Seminar in Media and Political Theory

race critical theories

2020-2021
Seminar

The 2020-21 GEM Seminar is organized around the problem of Race Critical Theories. Among other inspirations, it borrows its conceptual orientation from Philomena Essed and David Theo Goldberg’s 2001 eponymous collection. The volume, which both gathered seminal scholarship on race and racism from the 1980s and 1990s, alongside newly commissioned responses to that work, sought to “look back reflectively as a way forward.” Our seminar returns to this historically grounded but present-focused intervention in order to look back, as a way forward, again. We are equally inspired by the project’s challenge to nation-centric (e.g. the United States) understandings of race and racial discourse. Instead, it draws on a transnational network of scholars and activists to explore a set of multi-sited and global dynamics, demonstrating that “there is no singular national space that does or should dominate the thinking about race and racism.” This formulation is critical to GEM’s mission and informs the organization of this years’ remote lectures and workshops. Race Critical Theories works both to examine the specificities of race and racism in Canada and the US – settler colonialism, anti-Blackness, racial capitalism, white supremacy, ethno-nationalism, among other crucial issues – but also to locate these paradigms and expand our frames to other sub- and trans-national structures. This includes what Denise Ferreira da Silva terms the global idea of race. Finally, we take as our starting point the global Black Lives Matter protests in the wake of George Floyd’s murder, as well as the deeply violent inequalities exposed by the present pandemic’s disproportionate assault on Black and Indigenous communities, People of Color, Migrants, Queer and Trans* people, among many others marginalized by cisheteropatriarchy and white supremacy.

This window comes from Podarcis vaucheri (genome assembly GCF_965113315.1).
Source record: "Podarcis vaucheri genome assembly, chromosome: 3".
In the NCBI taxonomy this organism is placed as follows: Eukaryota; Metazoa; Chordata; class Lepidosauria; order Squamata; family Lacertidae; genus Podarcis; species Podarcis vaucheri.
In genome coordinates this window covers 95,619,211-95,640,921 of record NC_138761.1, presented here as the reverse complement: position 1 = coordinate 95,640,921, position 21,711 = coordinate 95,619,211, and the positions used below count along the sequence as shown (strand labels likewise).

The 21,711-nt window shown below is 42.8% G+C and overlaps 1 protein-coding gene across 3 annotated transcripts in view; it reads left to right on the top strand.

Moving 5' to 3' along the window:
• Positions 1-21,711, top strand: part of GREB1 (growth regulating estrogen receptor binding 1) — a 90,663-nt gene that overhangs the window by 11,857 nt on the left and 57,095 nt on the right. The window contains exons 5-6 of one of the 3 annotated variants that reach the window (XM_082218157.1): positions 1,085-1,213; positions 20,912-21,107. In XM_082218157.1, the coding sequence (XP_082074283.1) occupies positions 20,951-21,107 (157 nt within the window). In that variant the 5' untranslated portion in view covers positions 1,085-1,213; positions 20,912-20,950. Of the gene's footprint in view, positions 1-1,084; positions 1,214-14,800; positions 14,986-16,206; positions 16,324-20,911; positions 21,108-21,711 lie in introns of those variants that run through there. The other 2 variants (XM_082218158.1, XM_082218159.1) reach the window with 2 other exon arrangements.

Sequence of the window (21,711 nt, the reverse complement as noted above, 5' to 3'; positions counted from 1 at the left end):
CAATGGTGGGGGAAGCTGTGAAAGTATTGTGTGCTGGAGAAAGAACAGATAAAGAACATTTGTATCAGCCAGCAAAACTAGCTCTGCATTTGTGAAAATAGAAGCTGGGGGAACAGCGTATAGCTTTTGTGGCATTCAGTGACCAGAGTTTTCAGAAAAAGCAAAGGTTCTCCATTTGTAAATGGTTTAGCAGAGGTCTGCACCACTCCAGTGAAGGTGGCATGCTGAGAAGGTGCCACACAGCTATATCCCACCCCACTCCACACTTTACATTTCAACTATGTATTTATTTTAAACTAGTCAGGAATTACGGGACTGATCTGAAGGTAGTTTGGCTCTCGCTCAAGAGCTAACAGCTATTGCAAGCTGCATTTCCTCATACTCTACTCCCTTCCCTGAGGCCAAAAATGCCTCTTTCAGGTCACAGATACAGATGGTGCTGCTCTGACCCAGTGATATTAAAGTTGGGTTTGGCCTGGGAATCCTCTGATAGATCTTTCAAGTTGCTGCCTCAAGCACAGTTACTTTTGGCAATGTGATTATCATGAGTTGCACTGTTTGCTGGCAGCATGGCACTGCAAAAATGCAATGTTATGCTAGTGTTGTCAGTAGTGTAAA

2020-2021 GEM Seminar Related Events & Annual Initiatives

Whiteness and Anti-anti-racism in Québec

Participants: Bruno Cornellier (Winnipeg), moderated by Luca Caminati 
Sept 25th, 2020 @ 2pm (Online)

Black Audio Film Collective

Participants: Edward George (BAFC) in conversation with Dhanveer Singh Brar (Goldsmiths), moderated by Kay Dickinson (Concordia) 
Oct 30th @ 2pm (Online)

Race and Affectability

Participants: Christine Goding-Doty (Hobart and William Smith)
Oct 20, 2020 @ 3pm (Online)

Asymmetries: Race, Media, and the Asia(s)

Participants: Workshop w/ Michelle Cho (UT), Eng-Beng Lim (Dartmouth), Feng-Mei (NYU), Meenasarani Murugan (Fordham), moderated by Joshua Neves (Concordia)
Nov 18, 2020 @4pm (Online)

Embodiment and Black Aesthetics

Participants: Shelleen Maisha Greene (UCLA), moderated by Luca Caminati (Concordia)
Jan 29, 2021 @ 2pm (Online)

Surveillance, Terror and Racial Quarantine

Participants: TBD
Feb TBD (Online)

A Face Drawn in the Sand

Participants: Rey Chow (Duke), seminar / discussion
Mar 8, 2021 @ 2pm (Online)

Unpayable Debt

Participants: Denise Ferreira da Silva (UBC), lecture
Mar 19, 2021 @ 2pm (Online)

Filmmaker Esery Mondesir, in conversation with

Participants: Filmmaker Esery Mondesir in conversation with Nataleah Hunter-Young (York), moderated by May Chew (Concordia) 
Apr 8, 2021 @ 2pm (Online)

Works-In-Progress Working Group

Organizers: Lola Remy, Ylenia Olibet
 

Cinema in the Midst of Struggle
Organizers: Jake Pitre, Pat Bonner

Mel Hoppenheim School of Cinema, Concordia University, 1250 Guy Street, FB 319,Montreal, Quebec, Canada, H3H 2T4

Mailing address: Gem Lab, School of Cinema, FB 319, Concordia University, 

1455 Maisonneuve BLVD. West, Montreal, QC Canada, H3G 1M8

 

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